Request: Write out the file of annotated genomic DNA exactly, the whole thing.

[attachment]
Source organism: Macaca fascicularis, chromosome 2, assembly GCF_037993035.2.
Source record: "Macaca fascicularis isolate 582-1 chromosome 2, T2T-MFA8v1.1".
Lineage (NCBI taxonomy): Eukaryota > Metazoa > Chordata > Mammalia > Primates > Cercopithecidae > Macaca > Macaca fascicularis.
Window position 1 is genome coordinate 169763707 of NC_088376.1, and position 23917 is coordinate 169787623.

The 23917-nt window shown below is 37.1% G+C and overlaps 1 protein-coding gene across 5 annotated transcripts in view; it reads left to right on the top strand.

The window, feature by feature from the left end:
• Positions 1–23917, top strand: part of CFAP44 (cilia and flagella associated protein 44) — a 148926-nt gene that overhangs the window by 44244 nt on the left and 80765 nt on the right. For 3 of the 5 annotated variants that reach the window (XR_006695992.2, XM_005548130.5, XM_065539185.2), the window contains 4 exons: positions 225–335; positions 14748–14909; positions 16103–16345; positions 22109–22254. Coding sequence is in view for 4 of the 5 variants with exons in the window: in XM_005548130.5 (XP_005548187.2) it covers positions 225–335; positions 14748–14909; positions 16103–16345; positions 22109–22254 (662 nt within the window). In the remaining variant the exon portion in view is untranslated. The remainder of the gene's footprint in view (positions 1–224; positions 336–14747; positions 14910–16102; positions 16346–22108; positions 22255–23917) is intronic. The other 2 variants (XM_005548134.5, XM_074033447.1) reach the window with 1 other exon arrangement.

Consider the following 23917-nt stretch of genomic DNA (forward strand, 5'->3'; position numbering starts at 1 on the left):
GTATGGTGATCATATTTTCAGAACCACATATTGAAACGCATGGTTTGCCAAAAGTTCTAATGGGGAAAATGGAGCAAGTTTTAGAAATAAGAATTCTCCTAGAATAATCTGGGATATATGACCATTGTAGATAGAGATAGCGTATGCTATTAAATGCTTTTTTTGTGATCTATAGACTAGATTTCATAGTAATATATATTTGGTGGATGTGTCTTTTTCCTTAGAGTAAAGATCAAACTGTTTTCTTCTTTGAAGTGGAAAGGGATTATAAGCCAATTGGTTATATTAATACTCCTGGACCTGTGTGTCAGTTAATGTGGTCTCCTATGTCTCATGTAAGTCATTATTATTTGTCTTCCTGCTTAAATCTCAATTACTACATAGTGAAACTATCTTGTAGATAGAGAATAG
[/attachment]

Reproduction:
Source organism: Macaca fascicularis, chromosome 2, assembly GCF_037993035.2.
Source record: "Macaca fascicularis isolate 582-1 chromosome 2, T2T-MFA8v1.1".
Lineage (NCBI taxonomy): Eukaryota > Metazoa > Chordata > Mammalia > Primates > Cercopithecidae > Macaca > Macaca fascicularis.
Window position 1 is genome coordinate 169763707 of NC_088376.1, and position 23917 is coordinate 169787623.

The 23917-nt window shown below is 37.1% G+C and overlaps 1 protein-coding gene across 5 annotated transcripts in view; it reads left to right on the top strand.

The window, feature by feature from the left end:
• Positions 1–23917, top strand: part of CFAP44 (cilia and flagella associated protein 44) — a 148926-nt gene that overhangs the window by 44244 nt on the left and 80765 nt on the right. For 3 of the 5 annotated variants that reach the window (XR_006695992.2, XM_005548130.5, XM_065539185.2), the window contains 4 exons: positions 225–335; positions 14748–14909; positions 16103–16345; positions 22109–22254. Coding sequence is in view for 4 of the 5 variants with exons in the window: in XM_005548130.5 (XP_005548187.2) it covers positions 225–335; positions 14748–14909; positions 16103–16345; positions 22109–22254 (662 nt within the window). In the remaining variant the exon portion in view is untranslated. The remainder of the gene's footprint in view (positions 1–224; positions 336–14747; positions 14910–16102; positions 16346–22108; positions 22255–23917) is intronic. The other 2 variants (XM_005548134.5, XM_074033447.1) reach the window with 1 other exon arrangement.

Consider the following 23917-nt stretch of genomic DNA (forward strand, 5'->3'; position numbering starts at 1 on the left):
GTATGGTGATCATATTTTCAGAACCACATATTGAAACGCATGGTTTGCCAAAAGTTCTAATGGGGAAAATGGAGCAAGTTTTAGAAATAAGAATTCTCCTAGAATAATCTGGGATATATGACCATTGTAGATAGAGATAGCGTATGCTATTAAATGCTTTTTTTGTGATCTATAGACTAGATTTCATAGTAATATATATTTGGTGGATGTGTCTTTTTCCTTAGAGTAAAGATCAAACTGTTTTCTTCTTTGAAGTGGAAAGGGATTATAAGCCAATTGGTTATATTAATACTCCTGGACCTGTGTGTCAGTTAATGTGGTCTCCTATGTCTCATGTAAGTCATTATTATTTGTCTTCCTGCTTAAATCTCAATTACTACATAGTGAAACTATCTTGTAGATAGAGAATAG